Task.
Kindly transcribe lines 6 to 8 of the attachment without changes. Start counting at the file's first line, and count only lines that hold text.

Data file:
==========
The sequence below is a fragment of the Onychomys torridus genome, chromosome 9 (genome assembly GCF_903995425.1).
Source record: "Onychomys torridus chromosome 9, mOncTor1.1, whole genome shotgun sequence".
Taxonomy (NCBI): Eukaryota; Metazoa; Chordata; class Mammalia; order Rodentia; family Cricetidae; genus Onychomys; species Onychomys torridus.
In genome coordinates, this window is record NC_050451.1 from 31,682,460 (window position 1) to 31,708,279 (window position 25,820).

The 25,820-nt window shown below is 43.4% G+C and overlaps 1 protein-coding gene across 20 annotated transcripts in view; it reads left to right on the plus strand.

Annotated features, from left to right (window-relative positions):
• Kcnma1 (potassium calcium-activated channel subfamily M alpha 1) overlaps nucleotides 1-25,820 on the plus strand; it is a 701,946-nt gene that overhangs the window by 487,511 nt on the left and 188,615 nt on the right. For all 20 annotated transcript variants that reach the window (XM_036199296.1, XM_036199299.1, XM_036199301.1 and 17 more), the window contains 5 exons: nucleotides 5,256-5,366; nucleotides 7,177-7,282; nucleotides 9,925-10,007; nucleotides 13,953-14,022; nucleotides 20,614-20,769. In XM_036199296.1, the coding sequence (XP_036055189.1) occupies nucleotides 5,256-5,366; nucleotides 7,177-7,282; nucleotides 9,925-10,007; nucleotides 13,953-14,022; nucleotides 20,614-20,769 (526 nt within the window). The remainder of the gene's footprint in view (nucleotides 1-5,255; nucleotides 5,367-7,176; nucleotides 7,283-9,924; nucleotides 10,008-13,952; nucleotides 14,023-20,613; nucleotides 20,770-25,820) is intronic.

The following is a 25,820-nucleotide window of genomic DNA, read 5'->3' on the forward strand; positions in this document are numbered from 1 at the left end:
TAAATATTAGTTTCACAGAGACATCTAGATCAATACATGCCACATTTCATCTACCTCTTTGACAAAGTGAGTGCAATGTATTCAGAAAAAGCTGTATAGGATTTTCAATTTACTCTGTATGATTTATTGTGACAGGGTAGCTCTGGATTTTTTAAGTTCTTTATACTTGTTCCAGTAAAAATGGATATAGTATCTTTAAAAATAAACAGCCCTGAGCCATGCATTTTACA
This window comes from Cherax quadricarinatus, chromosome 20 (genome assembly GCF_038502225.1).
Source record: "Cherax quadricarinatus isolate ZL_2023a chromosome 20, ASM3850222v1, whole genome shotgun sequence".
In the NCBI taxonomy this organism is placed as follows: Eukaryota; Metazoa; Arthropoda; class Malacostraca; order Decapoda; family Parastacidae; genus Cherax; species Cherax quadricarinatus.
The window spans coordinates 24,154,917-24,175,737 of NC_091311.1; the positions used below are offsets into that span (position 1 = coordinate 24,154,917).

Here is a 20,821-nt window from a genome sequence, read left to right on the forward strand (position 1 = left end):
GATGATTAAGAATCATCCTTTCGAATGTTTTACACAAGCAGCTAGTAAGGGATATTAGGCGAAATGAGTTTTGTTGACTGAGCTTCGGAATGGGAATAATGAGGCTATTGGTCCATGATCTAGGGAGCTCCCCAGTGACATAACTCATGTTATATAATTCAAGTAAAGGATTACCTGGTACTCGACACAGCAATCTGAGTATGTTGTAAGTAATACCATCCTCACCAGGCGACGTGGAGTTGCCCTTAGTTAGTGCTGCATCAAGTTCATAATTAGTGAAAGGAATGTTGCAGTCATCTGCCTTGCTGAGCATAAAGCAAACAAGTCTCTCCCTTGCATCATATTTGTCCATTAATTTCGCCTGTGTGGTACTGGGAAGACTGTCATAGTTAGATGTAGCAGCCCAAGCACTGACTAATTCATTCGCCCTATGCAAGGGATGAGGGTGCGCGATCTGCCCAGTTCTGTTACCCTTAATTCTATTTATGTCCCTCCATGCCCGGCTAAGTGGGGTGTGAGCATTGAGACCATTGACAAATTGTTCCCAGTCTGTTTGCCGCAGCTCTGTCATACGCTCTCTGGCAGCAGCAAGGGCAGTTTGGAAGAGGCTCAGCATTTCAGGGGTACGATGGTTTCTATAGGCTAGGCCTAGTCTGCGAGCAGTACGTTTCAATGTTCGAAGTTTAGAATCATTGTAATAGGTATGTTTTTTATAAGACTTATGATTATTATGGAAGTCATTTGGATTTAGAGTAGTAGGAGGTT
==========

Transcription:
Annotated features, from left to right (window-relative positions):
• Kcnma1 (potassium calcium-activated channel subfamily M alpha 1) overlaps nucleotides 1-25,820 on the plus strand; it is a 701,946-nt gene that overhangs the window by 487,511 nt on the left and 188,615 nt on the right. For all 20 annotated transcript variants that reach the window (XM_036199296.1, XM_036199299.1, XM_036199301.1 and 17 more), the window contains 5 exons: nucleotides 5,256-5,366; nucleotides 7,177-7,282; nucleotides 9,925-10,007; nucleotides 13,953-14,022; nucleotides 20,614-20,769. In XM_036199296.1, the coding sequence (XP_036055189.1) occupies nucleotides 5,256-5,366; nucleotides 7,177-7,282; nucleotides 9,925-10,007; nucleotides 13,953-14,022; nucleotides 20,614-20,769 (526 nt within the window). The remainder of the gene's footprint in view (nucleotides 1-5,255; nucleotides 5,367-7,176; nucleotides 7,283-9,924; nucleotides 10,008-13,952; nucleotides 14,023-20,613; nucleotides 20,770-25,820) is intronic.

The following is a 25,820-nucleotide window of genomic DNA, read 5'->3' on the forward strand; positions in this document are numbered from 1 at the left end: